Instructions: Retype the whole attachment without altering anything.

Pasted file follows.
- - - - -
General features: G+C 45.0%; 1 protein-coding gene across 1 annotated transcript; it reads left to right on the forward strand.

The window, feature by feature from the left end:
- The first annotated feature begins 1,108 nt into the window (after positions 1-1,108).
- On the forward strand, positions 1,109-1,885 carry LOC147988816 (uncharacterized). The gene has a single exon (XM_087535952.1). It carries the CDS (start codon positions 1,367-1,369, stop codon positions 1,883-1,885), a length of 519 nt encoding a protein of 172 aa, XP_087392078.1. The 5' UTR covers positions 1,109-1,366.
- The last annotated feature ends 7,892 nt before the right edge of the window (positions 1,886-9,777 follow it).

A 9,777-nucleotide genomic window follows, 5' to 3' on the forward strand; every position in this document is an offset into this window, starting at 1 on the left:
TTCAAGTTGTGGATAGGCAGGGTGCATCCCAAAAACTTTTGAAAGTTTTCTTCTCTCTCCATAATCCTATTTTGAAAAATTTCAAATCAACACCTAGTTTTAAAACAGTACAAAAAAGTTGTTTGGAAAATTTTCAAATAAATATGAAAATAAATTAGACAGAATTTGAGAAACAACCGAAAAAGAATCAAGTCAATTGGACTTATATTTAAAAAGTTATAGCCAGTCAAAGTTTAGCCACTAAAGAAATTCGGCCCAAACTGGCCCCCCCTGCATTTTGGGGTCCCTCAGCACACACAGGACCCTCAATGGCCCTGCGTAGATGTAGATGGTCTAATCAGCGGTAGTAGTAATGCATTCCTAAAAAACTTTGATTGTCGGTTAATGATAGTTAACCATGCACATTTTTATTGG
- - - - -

General features: G+C 45.0%; 1 protein-coding gene across 1 annotated transcript; it reads left to right on the forward strand.

The window, feature by feature from the left end:
- The first annotated feature begins 1,108 nt into the window (after positions 1-1,108).
- On the forward strand, positions 1,109-1,885 carry LOC147988816 (uncharacterized). The gene has a single exon (XM_087535952.1). It carries the CDS (start codon positions 1,367-1,369, stop codon positions 1,883-1,885), a length of 519 nt encoding a protein of 172 aa, XP_087392078.1. The 5' UTR covers positions 1,109-1,366.
- The last annotated feature ends 7,892 nt before the right edge of the window (positions 1,886-9,777 follow it).

A 9,777-nucleotide genomic window follows, 5' to 3' on the forward strand; every position in this document is an offset into this window, starting at 1 on the left:
TTCAAGTTGTGGATAGGCAGGGTGCATCCCAAAAACTTTTGAAAGTTTTCTTCTCTCTCCATAATCCTATTTTGAAAAATTTCAAATCAACACCTAGTTTTAAAACAGTACAAAAAAGTTGTTTGGAAAATTTTCAAATAAATATGAAAATAAATTAGACAGAATTTGAGAAACAACCGAAAAAGAATCAAGTCAATTGGACTTATATTTAAAAAGTTATAGCCAGTCAAAGTTTAGCCACTAAAGAAATTCGGCCCAAACTGGCCCCCCCTGCATTTTGGGGTCCCTCAGCACACACAGGACCCTCAATGGCCCTGCGTAGATGTAGATGGTCTAATCAGCGGTAGTAGTAATGCATTCCTAAAAAACTTTGATTGTCGGTTAATGATAGTTAACCATGCACATTTTTATTGG